I’d like to start this message with blame.
They made me post this.
It started when I approached them to apologize for my writing. “Um… did you ever make an innocent comment that came out all sexual innuendo-y?” I said. “This piece is about that…and shame…and I’m afraid someone from the church might see.”
Hugh replied, “Do you believe God is all there is? Or do you believe God is not all there is?”
Brock said, “Do you want a church where people welcome everything? Or do you want a church where people do not welcome everything?”
The questions were rhetorical.
Of course I believe God is all there is. Of course I want a church where people believe life is an embarrassment of riches, a church where we welcome the riches of embarrassment.
So here I am. I offer this off-beat examination of moving from shame-rags to riches.
In so doing, I say, peace be with you. And so it is. And here it is….
Dog Parks and Nice Sticks:
“So then Yoda goes: ‘Don’t you come in my face!’”
Seriously? Did I just fall into a Porno-Star-Wars-Reality? And if so, wouldn’t Yoda say, “Come in my face, you don’t.”
I was at the dog park.
A Grandma in a beige polyester pantsuit described how her dog Yoda, prefers to be dog-greeted from behind. The old butt sniff. But she couldn’t just say that, could she?
She had to go and trumpet the questionable phrase two or three times.
I didn’t know where to look.
It reminded me of a time I hiked with my two off-leash Vizslas, Saraswati and Bartok. We glided down the trail, headed for our parked car. A large group of hikers stood by the trailhead. A tall man with a white beard held what appeared to be a hand-carved walking stick. Bartok barks at hikers with sticks or ski-poles.
So when he charged at the man and barked, I yelled “Bartie, stop it, that man has a nice stick.”
When you bellow these words with little heed for enunciation, it sounds an awful lot like “that man has a nice dick….”
What do you do?
Do you explain to the ten or so hikers nearby that your Tourrette’s-like outburst was an accident? Do you inform them that you haven’t actually assessed the quality of the gentleman’s penis? Would explaining help or would it add to the embarrassment?
I kept my explanations to myself. I hunched my shoulders, scuttled to the car, and thought about the time I farted (twice) at the chiropractor’s. Two adjustments, two farts, and a stink-load of shame.
Aren’t We Supposed to Be Perfect?
I question my fascination with revealing the baser aspects of existence. Of all the stories I’ve held and heard over the years, I had to pick the incident of a smut-talking Grandma to write about. I had to crawl out of the closet and confess that to me, “nice stick,” equals “nice dick.” I had to tell about the farts.
Like so many of us, I was raised to be perfect. When I became a minister, my already robust perfectionism collided with grandiose expectations. In my mind, the congregation and God would only accept perfect. “Be ye perfect, even as your father in heaven is perfect.” (Matt 5:48)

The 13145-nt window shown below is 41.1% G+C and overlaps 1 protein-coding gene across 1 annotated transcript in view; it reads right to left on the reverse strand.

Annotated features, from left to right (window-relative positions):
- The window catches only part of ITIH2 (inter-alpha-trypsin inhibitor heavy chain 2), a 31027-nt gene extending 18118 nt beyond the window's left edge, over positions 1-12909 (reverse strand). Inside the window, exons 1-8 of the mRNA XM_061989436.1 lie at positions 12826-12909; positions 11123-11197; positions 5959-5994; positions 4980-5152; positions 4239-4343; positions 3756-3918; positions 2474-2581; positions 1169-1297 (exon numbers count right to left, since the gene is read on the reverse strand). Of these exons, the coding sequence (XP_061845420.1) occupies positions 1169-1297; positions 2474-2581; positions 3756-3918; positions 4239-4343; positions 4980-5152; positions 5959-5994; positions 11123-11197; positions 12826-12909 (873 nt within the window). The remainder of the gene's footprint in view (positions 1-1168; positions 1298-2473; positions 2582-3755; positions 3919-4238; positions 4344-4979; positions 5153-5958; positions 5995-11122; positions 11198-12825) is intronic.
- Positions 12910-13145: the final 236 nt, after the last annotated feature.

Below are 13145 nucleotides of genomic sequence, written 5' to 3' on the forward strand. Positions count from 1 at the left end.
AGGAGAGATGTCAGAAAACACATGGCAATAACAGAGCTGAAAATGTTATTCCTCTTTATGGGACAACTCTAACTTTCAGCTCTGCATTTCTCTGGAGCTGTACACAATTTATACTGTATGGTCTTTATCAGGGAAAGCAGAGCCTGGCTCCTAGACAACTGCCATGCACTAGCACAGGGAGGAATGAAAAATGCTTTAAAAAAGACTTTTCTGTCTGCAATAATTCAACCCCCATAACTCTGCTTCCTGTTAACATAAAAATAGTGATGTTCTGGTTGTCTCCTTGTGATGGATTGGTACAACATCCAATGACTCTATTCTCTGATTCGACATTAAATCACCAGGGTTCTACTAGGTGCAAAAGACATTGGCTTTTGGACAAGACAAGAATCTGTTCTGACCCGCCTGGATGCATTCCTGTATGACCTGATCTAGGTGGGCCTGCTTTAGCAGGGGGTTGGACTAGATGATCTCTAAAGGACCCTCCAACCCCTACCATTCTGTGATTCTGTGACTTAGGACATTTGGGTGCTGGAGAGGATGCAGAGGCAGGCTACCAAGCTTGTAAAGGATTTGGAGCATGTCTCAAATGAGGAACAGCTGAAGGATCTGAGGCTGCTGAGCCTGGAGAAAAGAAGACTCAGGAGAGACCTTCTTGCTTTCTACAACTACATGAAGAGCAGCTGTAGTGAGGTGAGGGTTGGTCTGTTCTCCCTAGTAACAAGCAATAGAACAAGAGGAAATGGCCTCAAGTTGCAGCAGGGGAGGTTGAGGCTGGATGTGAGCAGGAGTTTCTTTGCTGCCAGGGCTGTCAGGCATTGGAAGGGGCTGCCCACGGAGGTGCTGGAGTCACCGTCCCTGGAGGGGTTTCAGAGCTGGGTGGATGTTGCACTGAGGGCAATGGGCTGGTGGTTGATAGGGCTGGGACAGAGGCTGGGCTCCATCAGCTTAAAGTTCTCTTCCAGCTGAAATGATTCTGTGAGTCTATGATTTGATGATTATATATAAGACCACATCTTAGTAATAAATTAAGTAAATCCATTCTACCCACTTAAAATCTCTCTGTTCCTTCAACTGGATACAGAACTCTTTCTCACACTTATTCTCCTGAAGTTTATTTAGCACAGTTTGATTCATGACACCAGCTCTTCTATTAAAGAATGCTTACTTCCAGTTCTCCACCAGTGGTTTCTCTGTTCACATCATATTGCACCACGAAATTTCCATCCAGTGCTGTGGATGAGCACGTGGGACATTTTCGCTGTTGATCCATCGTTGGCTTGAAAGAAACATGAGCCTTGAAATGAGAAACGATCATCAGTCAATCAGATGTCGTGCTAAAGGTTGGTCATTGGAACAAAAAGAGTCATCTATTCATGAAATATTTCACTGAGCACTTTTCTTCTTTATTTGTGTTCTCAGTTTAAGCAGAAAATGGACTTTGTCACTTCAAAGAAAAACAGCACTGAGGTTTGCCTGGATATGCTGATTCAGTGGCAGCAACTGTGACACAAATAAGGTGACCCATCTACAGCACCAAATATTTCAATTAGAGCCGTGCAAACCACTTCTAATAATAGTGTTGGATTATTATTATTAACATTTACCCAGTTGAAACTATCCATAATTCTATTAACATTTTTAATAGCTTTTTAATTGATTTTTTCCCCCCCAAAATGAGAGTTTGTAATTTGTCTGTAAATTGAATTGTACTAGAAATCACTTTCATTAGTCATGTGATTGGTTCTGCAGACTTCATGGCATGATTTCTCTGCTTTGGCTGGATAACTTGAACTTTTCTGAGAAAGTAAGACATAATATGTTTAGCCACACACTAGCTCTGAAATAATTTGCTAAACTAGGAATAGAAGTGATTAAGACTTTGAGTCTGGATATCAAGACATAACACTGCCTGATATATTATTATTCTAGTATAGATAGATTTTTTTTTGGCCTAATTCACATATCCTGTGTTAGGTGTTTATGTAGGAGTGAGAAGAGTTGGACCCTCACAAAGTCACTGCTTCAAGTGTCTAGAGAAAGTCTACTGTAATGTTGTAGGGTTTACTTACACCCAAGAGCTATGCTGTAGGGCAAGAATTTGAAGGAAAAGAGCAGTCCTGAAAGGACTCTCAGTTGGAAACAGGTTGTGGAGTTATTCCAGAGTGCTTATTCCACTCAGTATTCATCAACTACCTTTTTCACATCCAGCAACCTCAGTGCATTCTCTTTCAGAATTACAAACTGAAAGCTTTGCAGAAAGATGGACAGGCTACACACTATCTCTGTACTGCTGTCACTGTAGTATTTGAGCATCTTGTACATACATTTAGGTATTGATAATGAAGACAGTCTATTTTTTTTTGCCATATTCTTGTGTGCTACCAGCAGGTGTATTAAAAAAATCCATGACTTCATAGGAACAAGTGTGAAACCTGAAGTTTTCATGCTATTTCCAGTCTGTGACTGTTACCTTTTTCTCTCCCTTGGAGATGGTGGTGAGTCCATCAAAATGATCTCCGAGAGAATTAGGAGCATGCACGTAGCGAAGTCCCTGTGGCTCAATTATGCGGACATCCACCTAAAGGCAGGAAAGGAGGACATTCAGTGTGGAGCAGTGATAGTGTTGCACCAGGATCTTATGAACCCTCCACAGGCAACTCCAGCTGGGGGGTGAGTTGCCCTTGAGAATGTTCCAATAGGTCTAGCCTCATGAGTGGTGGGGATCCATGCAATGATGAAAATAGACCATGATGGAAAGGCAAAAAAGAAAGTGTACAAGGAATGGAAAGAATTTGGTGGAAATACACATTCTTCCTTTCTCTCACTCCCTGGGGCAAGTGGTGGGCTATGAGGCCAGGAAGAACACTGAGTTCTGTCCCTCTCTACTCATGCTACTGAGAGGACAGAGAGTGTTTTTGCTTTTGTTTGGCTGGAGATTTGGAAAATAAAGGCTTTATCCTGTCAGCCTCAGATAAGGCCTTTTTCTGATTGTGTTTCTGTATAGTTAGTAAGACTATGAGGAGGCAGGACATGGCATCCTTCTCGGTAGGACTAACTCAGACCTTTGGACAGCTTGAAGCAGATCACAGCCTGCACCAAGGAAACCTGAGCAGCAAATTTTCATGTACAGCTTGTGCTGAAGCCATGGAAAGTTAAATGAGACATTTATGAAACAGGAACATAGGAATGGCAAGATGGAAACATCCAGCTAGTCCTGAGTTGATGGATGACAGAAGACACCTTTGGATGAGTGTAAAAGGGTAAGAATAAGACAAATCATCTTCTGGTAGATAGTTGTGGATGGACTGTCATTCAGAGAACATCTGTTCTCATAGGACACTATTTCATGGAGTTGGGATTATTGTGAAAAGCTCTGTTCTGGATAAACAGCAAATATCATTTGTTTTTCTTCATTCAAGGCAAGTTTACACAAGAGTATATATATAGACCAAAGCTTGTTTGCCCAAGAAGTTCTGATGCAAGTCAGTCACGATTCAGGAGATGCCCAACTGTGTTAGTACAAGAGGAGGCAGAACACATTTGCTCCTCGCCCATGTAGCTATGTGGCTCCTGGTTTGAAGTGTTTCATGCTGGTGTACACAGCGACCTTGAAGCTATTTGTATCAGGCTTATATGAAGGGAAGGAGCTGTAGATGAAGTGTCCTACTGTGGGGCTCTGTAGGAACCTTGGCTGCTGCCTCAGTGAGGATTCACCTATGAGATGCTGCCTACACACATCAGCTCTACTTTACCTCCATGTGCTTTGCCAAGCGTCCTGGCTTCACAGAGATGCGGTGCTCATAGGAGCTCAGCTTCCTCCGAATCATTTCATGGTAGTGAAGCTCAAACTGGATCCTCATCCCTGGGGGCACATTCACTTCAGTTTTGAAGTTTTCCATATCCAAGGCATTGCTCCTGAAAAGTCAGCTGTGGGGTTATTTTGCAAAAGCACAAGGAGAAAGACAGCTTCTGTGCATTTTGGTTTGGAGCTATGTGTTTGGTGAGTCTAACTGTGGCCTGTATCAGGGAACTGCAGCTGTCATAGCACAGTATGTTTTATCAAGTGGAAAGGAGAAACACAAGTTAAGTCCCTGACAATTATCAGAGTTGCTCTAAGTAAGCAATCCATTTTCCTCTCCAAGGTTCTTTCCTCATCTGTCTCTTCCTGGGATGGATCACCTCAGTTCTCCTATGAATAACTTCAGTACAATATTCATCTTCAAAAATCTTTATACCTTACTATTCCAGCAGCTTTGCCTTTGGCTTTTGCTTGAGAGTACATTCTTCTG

Somehow “perfect” became a synonym for “shameful.”
If I wasn’t perfect – and I never was, in terms of what the world demands – that was an open-ended ticket for cardinal shame. Shame felt omnipresent. It was an ocean. I expended vast energy both hating my shame and denying my shame. It was exhausting.
I don’t want to be ashamed anymore. So I’ve done my best to learn a new way of being.
Instead of hiding the ingredients inherent in the physical human-soup, I’ve tried to laugh at them. Certainly there’s a lot of comedy there – the misspoken word, the body parts, the bodily functions that rear up unexpectedly at the chiropractor’s and whatnot.
From there, it’s not such a leap to muster a secret smile for my inner indignities. My pettiness, my shyness, my fear, my resentments, my avoidance of intimacy – all the things perfect people are not supposed to own – all of this becomes lighter when I lighten up.
A New Perfect:
I recently heard a definition of “perfect,” from Rocco Errico, a minister dedicated to Aramaic research. He wrote, “perfect” means “inclusive of all things.” Be ye inclusive of all things even as your father/mother in heaven-on-earth is inclusive of all things.
I strive for that. On a good day, I can do inclusive. I have to work on it. But as I work on it, I know it works on me.
I know it works on me, because there are times when I really should be devastated by the heartache of being mortal. The deaths, diagnoses, and disappoints that follow me in my work as a minister should cause me to collapse into a fetal mass on the couch. The shared despairs of bombings, shootings and other tragedies should cause me to stick my head in the freezer and come out armed with a quart of Pralines and Cream. The moments of personal embarrassment and rejection should compel me to resuscitate my self-loathing and lash out at someone.
But instead, most of the time now, I find poise in imperfections and embarrassments. I discover kindness and courage. Most of the time, through prayer, compassion, and the willingness to include, I find a way to say, “Okay life, come on in; right in my face if you have to. I can be in love with this too – because in its own crappy-beautiful way, life is perfect, inclusive of all things.”
Since I started this post with blame, perhaps I should end with gratitude:
Thank you Hugh for re-teaching me that God is all there is.
Thank you Brock, for re-minding me that everything belongs
Thank you God for allowing me to serve this church called Life where ridiculous and radiant are One.
Questions to Ponder:
- Where do you practice exclusion? What seems unworthy of the kingdom of heaven on earth?
- Is there a place where shame or embarrassment may in truth be a portal to the richness of existence?
- Have you ever said or done something that came out totally wrong and embarrassing? Did you learn anything from it?